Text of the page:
Flotation tanks take advantage of an atavistic ability that seems to be common to all humans to relax when floating at a comfortable temperature. The temperature is that which allows natural heat generation to escape without the need for muscle action to raise body temperature in homeostasis. The floating posture, usually the supine position (although the prone position with chin supported on elbows is recommended for pregnant women), allows all the postural muscles to relax. The water pressure on the immersed skin is lower than the blood pressure and thus blood flow continues in skin capillaries. This is in contrast to normal bed rest where local contact pressure inhibits blood flow requiring regular adjustment of posture. When people cannot adjust their posture in bed, e.g. in some illnesses, bed sores can result. When floating there is no tendency to adjust posture and a person can float immobile for many hours. The natural tendency of the body in the floating posture at the correct temperature is to dilate the blood vessels, reducing the blood pressure and maximizing blood flow. The brain activity normally associated with postural muscles is reduced to a minimum. In this state, which we can call the floating state, natural endorphins are released reducing pain. Lactic acid removal is accelerated. Flow in the lymphatic system is increased.

Perceived stress can be correlated with increased levels of cortisol (a stress hormone) and in flotation therapy there is a natural tendency for cortisol to be reduced. For this reason, floatation therapy is one of the few noninvasive techniques available to manage stress when it is a factor in reducing a person’s ability to cope with normal life. Flotation therapy is a fast technique in this respect. The Swedish research was based on 40 minute float sessions. This compares well with other management techniques such as long vacations. There are many similarities with the age-old long, hot bath, the differences being that in floatation therapy the temperature is maintained at the correct level and the bath is large enough to float without touching the sides.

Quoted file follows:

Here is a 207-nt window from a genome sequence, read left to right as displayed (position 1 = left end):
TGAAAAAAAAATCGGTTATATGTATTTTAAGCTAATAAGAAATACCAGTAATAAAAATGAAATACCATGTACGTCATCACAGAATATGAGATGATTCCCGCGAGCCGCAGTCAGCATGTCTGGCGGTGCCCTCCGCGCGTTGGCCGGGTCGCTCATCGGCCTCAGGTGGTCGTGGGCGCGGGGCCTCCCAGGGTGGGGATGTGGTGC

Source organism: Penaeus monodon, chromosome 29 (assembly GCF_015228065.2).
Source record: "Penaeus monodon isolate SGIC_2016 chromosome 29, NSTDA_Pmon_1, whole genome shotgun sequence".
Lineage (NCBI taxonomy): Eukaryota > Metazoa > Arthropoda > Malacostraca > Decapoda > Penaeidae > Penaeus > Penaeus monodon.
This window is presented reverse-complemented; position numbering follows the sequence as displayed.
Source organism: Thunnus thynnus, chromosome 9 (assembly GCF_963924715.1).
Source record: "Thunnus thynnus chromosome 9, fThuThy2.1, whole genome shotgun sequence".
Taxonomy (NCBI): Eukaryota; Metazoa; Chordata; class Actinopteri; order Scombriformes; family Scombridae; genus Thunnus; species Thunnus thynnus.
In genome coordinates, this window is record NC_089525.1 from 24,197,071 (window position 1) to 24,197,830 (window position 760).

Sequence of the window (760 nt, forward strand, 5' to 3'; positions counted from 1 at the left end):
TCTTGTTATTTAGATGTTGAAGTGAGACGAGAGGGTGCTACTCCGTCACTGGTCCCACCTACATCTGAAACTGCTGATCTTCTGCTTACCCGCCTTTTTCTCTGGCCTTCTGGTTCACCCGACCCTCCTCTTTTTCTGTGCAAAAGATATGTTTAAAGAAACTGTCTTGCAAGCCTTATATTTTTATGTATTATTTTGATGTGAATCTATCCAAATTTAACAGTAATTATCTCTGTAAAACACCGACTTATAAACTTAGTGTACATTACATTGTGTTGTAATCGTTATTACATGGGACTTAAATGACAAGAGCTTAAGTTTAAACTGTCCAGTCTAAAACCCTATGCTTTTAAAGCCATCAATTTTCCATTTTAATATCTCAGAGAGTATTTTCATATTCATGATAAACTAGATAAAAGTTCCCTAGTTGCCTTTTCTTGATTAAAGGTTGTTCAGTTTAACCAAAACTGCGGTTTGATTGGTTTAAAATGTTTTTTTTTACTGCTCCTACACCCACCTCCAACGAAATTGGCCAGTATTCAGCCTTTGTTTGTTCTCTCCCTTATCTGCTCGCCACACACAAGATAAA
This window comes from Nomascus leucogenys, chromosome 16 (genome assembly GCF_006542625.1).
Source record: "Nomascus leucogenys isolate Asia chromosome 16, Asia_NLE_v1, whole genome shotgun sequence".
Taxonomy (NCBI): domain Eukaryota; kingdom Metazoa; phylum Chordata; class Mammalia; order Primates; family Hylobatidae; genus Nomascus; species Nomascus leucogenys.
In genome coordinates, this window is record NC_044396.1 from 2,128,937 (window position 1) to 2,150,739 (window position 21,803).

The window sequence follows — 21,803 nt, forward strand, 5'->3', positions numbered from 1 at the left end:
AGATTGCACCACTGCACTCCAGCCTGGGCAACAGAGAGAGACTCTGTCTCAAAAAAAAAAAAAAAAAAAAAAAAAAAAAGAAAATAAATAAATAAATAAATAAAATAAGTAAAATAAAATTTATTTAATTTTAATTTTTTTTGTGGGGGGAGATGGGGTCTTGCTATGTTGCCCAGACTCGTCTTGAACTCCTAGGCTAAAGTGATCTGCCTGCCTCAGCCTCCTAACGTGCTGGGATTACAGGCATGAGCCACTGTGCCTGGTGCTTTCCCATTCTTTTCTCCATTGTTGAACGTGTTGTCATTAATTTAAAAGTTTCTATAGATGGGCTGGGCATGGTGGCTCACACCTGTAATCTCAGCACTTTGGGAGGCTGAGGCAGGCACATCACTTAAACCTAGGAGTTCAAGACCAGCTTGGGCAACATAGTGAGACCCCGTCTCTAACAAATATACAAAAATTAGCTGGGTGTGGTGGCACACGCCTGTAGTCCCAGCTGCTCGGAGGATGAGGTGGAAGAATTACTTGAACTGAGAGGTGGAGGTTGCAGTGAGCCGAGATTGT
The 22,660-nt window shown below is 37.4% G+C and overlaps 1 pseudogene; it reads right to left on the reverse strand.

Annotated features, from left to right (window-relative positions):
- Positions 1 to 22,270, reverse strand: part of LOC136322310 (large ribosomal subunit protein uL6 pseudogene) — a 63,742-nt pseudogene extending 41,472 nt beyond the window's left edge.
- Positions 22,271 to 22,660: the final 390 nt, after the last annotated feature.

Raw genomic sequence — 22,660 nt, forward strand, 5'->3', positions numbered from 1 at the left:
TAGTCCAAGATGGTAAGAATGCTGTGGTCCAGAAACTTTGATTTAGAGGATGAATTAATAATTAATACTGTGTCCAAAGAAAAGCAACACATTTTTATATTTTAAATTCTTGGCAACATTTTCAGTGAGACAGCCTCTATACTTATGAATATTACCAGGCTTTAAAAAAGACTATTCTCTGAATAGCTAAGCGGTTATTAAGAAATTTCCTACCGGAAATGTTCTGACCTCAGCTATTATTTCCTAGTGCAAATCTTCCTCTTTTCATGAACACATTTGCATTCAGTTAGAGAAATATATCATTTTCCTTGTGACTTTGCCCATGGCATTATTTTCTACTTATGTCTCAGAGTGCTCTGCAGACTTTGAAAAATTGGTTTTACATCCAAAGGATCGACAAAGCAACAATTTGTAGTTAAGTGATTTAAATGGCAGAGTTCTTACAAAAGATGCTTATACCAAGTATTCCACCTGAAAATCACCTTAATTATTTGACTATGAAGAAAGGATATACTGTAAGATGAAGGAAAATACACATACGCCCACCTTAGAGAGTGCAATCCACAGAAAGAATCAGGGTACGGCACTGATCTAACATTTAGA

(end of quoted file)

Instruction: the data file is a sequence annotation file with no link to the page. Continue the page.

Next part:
It has recently been discovered that there is a secondary effect which is important to flotation therapy. Magnesium is absorbed through the skin due to natural molecular diffusion. This tends to correct magnesium deficiency. Magnesium is absorbed from the diet but in many areas of the world, over-cropping (exhausting the fertility of soil) without adequate replacement of magnesium makes the normal diet low in magnesium. The body naturally optimizes the levels of magnesium, so there is no overload effect from floating in the salts for extended periods.